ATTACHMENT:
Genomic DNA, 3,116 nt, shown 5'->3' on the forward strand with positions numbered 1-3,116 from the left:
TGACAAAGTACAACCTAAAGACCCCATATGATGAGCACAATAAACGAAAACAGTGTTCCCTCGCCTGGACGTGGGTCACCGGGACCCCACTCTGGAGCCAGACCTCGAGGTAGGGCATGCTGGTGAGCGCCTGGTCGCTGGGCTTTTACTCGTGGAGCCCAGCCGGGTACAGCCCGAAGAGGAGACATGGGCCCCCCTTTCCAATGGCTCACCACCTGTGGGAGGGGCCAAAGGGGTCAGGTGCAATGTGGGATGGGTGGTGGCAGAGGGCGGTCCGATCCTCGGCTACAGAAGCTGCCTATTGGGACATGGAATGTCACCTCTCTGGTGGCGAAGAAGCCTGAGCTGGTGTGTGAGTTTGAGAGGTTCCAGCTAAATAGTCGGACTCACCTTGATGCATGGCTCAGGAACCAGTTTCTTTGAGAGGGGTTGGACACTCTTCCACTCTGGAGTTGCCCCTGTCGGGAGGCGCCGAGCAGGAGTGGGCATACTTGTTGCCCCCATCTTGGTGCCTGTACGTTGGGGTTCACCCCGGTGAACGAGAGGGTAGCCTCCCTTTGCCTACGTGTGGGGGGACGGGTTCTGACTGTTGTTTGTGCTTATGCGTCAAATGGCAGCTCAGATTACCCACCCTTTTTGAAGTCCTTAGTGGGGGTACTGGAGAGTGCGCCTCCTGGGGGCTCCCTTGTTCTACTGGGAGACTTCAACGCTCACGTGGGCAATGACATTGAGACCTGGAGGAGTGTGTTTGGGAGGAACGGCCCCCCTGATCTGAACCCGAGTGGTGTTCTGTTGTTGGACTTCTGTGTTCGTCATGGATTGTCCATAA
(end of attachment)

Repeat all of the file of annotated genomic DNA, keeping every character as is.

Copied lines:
Genomic DNA, 3,116 nt, shown 5'->3' on the forward strand with positions numbered 1-3,116 from the left:
TGACAAAGTACAACCTAAAGACCCCATATGATGAGCACAATAAACGAAAACAGTGTTCCCTCGCCTGGACGTGGGTCACCGGGACCCCACTCTGGAGCCAGACCTCGAGGTAGGGCATGCTGGTGAGCGCCTGGTCGCTGGGCTTTTACTCGTGGAGCCCAGCCGGGTACAGCCCGAAGAGGAGACATGGGCCCCCCTTTCCAATGGCTCACCACCTGTGGGAGGGGCCAAAGGGGTCAGGTGCAATGTGGGATGGGTGGTGGCAGAGGGCGGTCCGATCCTCGGCTACAGAAGCTGCCTATTGGGACATGGAATGTCACCTCTCTGGTGGCGAAGAAGCCTGAGCTGGTGTGTGAGTTTGAGAGGTTCCAGCTAAATAGTCGGACTCACCTTGATGCATGGCTCAGGAACCAGTTTCTTTGAGAGGGGTTGGACACTCTTCCACTCTGGAGTTGCCCCTGTCGGGAGGCGCCGAGCAGGAGTGGGCATACTTGTTGCCCCCATCTTGGTGCCTGTACGTTGGGGTTCACCCCGGTGAACGAGAGGGTAGCCTCCCTTTGCCTACGTGTGGGGGGACGGGTTCTGACTGTTGTTTGTGCTTATGCGTCAAATGGCAGCTCAGATTACCCACCCTTTTTGAAGTCCTTAGTGGGGGTACTGGAGAGTGCGCCTCCTGGGGGCTCCCTTGTTCTACTGGGAGACTTCAACGCTCACGTGGGCAATGACATTGAGACCTGGAGGAGTGTGTTTGGGAGGAACGGCCCCCCTGATCTGAACCCGAGTGGTGTTCTGTTGTTGGACTTCTGTGTTCGTCATGGATTGTCCATAA